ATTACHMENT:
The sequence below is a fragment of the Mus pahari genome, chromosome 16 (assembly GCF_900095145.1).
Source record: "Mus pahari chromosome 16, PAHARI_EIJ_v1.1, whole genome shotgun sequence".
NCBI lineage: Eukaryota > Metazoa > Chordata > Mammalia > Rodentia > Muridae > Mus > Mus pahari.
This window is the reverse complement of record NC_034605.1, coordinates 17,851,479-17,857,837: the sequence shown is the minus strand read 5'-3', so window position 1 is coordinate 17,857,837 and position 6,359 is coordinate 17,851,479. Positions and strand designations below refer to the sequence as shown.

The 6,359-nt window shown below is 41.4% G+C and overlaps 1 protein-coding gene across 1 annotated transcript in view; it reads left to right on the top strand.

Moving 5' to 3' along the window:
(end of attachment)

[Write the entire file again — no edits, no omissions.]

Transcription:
The sequence below is a fragment of the Mus pahari genome, chromosome 16 (assembly GCF_900095145.1).
Source record: "Mus pahari chromosome 16, PAHARI_EIJ_v1.1, whole genome shotgun sequence".
NCBI lineage: Eukaryota > Metazoa > Chordata > Mammalia > Rodentia > Muridae > Mus > Mus pahari.
This window is the reverse complement of record NC_034605.1, coordinates 17,851,479-17,857,837: the sequence shown is the minus strand read 5'-3', so window position 1 is coordinate 17,857,837 and position 6,359 is coordinate 17,851,479. Positions and strand designations below refer to the sequence as shown.

The 6,359-nt window shown below is 41.4% G+C and overlaps 1 protein-coding gene across 1 annotated transcript in view; it reads left to right on the top strand.

Moving 5' to 3' along the window: